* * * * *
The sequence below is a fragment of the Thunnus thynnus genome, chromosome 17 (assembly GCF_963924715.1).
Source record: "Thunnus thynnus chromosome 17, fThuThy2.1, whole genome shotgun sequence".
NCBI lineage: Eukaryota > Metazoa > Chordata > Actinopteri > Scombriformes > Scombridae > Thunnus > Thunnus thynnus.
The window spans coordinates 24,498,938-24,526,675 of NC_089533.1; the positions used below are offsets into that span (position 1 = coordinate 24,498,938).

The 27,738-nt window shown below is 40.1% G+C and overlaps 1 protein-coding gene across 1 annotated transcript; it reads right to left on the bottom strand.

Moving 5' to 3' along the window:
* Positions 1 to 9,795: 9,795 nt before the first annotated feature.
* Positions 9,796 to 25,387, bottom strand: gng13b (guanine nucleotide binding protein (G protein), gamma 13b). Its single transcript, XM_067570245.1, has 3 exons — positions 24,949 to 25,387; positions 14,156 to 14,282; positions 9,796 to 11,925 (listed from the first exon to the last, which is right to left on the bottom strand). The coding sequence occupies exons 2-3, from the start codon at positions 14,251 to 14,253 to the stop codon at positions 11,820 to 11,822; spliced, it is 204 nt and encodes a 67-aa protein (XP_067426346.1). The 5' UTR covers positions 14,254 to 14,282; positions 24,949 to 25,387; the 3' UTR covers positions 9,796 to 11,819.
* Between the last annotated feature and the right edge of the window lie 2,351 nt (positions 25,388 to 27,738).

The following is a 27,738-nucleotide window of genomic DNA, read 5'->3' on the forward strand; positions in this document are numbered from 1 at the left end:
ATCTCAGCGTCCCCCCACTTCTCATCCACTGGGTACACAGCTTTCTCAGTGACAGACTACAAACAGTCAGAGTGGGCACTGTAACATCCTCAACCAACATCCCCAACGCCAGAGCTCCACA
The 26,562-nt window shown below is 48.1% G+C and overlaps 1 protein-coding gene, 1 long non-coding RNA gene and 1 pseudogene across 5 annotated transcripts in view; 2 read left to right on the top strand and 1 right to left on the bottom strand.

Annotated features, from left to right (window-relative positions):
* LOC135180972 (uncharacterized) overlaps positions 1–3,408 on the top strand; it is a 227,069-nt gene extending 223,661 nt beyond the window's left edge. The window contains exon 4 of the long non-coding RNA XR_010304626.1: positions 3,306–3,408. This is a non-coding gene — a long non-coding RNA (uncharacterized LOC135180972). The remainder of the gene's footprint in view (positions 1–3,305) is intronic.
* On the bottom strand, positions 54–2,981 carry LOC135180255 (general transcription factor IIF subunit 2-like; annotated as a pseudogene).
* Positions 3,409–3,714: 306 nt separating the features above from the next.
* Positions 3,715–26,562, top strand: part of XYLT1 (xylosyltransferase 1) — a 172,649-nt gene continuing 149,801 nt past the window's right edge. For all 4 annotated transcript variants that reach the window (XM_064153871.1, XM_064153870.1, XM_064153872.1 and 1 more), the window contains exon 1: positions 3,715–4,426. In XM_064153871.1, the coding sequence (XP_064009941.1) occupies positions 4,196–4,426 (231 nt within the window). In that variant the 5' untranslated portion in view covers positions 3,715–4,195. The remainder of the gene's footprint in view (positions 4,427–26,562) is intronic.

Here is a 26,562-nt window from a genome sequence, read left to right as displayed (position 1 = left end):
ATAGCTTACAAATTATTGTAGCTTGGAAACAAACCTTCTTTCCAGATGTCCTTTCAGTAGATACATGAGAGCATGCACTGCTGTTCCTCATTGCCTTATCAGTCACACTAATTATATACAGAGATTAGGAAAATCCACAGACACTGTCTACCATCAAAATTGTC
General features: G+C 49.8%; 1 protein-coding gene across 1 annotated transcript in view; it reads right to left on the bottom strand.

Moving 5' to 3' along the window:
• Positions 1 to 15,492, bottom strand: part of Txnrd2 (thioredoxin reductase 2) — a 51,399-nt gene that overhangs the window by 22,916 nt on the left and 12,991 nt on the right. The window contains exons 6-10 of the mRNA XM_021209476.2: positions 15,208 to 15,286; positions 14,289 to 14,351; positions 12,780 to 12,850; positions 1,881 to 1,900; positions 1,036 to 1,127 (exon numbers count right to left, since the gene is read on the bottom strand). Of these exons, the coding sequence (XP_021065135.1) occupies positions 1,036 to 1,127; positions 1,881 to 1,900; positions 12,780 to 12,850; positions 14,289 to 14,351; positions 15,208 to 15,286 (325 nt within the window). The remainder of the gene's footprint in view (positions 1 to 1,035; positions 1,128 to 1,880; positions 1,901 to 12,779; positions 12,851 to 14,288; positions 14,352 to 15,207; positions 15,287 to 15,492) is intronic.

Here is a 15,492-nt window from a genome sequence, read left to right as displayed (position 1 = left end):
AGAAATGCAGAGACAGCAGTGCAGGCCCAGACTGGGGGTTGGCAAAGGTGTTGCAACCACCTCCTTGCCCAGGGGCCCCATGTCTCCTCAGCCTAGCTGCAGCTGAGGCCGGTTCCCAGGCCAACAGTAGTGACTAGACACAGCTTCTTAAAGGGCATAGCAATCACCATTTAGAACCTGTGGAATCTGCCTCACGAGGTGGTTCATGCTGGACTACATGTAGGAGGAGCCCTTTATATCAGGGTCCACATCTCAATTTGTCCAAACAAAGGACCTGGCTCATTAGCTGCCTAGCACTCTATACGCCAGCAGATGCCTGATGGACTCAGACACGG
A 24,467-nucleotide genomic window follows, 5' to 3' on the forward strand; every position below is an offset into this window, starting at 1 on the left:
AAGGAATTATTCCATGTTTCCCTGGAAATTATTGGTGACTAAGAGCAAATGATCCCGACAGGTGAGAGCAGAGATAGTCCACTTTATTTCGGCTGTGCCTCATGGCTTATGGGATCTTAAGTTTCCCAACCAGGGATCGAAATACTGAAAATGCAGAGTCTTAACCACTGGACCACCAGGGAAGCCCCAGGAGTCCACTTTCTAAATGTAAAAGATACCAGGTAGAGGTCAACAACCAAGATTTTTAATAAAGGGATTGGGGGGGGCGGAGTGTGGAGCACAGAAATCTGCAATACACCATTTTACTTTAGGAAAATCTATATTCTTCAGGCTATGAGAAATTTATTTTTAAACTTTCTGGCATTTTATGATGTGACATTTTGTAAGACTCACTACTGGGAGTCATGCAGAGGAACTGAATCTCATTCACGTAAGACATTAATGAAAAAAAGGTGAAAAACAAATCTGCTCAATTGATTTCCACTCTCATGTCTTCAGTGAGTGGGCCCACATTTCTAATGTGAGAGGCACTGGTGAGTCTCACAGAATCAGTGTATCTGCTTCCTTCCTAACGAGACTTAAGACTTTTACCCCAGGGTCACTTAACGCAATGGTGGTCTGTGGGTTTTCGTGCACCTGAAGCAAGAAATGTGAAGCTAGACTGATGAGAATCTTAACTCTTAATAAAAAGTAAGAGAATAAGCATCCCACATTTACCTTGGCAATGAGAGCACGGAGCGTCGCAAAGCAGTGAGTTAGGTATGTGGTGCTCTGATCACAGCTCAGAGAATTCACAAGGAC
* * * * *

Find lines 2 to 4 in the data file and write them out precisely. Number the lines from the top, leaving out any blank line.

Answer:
Source record: "Thunnus thynnus chromosome 17, fThuThy2.1, whole genome shotgun sequence".
NCBI lineage: Eukaryota > Metazoa > Chordata > Actinopteri > Scombriformes > Scombridae > Thunnus > Thunnus thynnus.
The window spans coordinates 24,498,938-24,526,675 of NC_089533.1; the positions used below are offsets into that span (position 1 = coordinate 24,498,938).